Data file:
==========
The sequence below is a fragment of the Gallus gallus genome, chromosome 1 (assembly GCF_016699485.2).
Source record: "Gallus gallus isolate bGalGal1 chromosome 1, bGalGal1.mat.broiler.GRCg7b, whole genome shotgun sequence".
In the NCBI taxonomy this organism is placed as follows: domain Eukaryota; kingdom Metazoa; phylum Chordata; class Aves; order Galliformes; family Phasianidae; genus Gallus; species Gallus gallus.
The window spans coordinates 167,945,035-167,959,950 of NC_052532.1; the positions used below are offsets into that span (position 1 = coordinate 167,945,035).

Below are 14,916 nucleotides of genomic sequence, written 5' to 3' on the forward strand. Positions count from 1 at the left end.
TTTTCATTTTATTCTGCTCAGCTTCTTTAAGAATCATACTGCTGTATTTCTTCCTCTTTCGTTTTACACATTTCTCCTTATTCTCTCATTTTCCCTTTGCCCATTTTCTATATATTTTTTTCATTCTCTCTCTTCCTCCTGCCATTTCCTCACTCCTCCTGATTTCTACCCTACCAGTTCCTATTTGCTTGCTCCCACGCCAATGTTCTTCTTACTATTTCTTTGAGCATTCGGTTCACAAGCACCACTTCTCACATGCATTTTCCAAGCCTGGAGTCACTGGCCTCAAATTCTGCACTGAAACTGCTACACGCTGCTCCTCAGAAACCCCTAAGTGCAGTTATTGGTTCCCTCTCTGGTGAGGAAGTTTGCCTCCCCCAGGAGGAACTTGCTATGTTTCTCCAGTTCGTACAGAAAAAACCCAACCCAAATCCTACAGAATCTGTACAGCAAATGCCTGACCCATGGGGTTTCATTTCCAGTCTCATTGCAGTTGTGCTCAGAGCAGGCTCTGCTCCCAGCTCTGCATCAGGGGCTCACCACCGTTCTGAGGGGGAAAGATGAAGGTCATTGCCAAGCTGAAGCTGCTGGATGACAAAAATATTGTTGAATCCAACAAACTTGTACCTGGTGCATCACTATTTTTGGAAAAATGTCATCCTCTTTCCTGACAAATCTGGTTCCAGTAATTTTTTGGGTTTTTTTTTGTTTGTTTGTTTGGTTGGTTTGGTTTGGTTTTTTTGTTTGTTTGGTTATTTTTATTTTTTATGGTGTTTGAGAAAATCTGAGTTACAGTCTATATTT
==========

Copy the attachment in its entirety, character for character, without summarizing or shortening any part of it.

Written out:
The sequence below is a fragment of the Gallus gallus genome, chromosome 1 (assembly GCF_016699485.2).
Source record: "Gallus gallus isolate bGalGal1 chromosome 1, bGalGal1.mat.broiler.GRCg7b, whole genome shotgun sequence".
In the NCBI taxonomy this organism is placed as follows: domain Eukaryota; kingdom Metazoa; phylum Chordata; class Aves; order Galliformes; family Phasianidae; genus Gallus; species Gallus gallus.
The window spans coordinates 167,945,035-167,959,950 of NC_052532.1; the positions used below are offsets into that span (position 1 = coordinate 167,945,035).

Below are 14,916 nucleotides of genomic sequence, written 5' to 3' on the forward strand. Positions count from 1 at the left end.
TTTTCATTTTATTCTGCTCAGCTTCTTTAAGAATCATACTGCTGTATTTCTTCCTCTTTCGTTTTACACATTTCTCCTTATTCTCTCATTTTCCCTTTGCCCATTTTCTATATATTTTTTTCATTCTCTCTCTTCCTCCTGCCATTTCCTCACTCCTCCTGATTTCTACCCTACCAGTTCCTATTTGCTTGCTCCCACGCCAATGTTCTTCTTACTATTTCTTTGAGCATTCGGTTCACAAGCACCACTTCTCACATGCATTTTCCAAGCCTGGAGTCACTGGCCTCAAATTCTGCACTGAAACTGCTACACGCTGCTCCTCAGAAACCCCTAAGTGCAGTTATTGGTTCCCTCTCTGGTGAGGAAGTTTGCCTCCCCCAGGAGGAACTTGCTATGTTTCTCCAGTTCGTACAGAAAAAACCCAACCCAAATCCTACAGAATCTGTACAGCAAATGCCTGACCCATGGGGTTTCATTTCCAGTCTCATTGCAGTTGTGCTCAGAGCAGGCTCTGCTCCCAGCTCTGCATCAGGGGCTCACCACCGTTCTGAGGGGGAAAGATGAAGGTCATTGCCAAGCTGAAGCTGCTGGATGACAAAAATATTGTTGAATCCAACAAACTTGTACCTGGTGCATCACTATTTTTGGAAAAATGTCATCCTCTTTCCTGACAAATCTGGTTCCAGTAATTTTTTGGGTTTTTTTTTGTTTGTTTGTTTGGTTGGTTTGGTTTGGTTTTTTTGTTTGTTTGGTTATTTTTATTTTTTATGGTGTTTGAGAAAATCTGAGTTACAGTCTATATTT